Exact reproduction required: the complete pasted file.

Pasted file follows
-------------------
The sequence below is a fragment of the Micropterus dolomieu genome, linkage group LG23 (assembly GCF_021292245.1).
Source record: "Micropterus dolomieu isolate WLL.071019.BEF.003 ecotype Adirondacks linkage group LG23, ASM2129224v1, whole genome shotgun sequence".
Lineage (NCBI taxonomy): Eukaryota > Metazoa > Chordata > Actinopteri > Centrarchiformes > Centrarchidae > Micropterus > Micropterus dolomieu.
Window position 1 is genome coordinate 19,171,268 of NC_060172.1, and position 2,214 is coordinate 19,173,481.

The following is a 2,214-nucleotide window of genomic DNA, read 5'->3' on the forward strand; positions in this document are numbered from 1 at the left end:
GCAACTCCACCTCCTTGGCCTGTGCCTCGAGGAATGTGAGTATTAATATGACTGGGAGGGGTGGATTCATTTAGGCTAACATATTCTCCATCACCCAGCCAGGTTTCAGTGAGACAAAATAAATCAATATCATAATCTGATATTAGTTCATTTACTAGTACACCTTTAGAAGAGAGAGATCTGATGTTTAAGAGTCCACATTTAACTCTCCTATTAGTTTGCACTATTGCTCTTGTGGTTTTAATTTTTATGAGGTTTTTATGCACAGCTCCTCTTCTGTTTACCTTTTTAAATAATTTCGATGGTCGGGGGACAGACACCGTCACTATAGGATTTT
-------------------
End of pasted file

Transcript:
The sequence below is a fragment of the Micropterus dolomieu genome, linkage group LG23 (assembly GCF_021292245.1).
Source record: "Micropterus dolomieu isolate WLL.071019.BEF.003 ecotype Adirondacks linkage group LG23, ASM2129224v1, whole genome shotgun sequence".
Lineage (NCBI taxonomy): Eukaryota > Metazoa > Chordata > Actinopteri > Centrarchiformes > Centrarchidae > Micropterus > Micropterus dolomieu.
Window position 1 is genome coordinate 19,171,268 of NC_060172.1, and position 2,214 is coordinate 19,173,481.

The following is a 2,214-nucleotide window of genomic DNA, read 5'->3' on the forward strand; positions in this document are numbered from 1 at the left end:
GCAACTCCACCTCCTTGGCCTGTGCCTCGAGGAATGTGAGTATTAATATGACTGGGAGGGGTGGATTCATTTAGGCTAACATATTCTCCATCACCCAGCCAGGTTTCAGTGAGACAAAATAAATCAATATCATAATCTGATATTAGTTCATTTACTAGTACACCTTTAGAAGAGAGAGATCTGATGTTTAAGAGTCCACATTTAACTCTCCTATTAGTTTGCACTATTGCTCTTGTGGTTTTAATTTTTATGAGGTTTTTATGCACAGCTCCTCTTCTGTTTACCTTTTTAAATAATTTCGATGGTCGGGGGACAGACACCGTCACTATAGGATTTT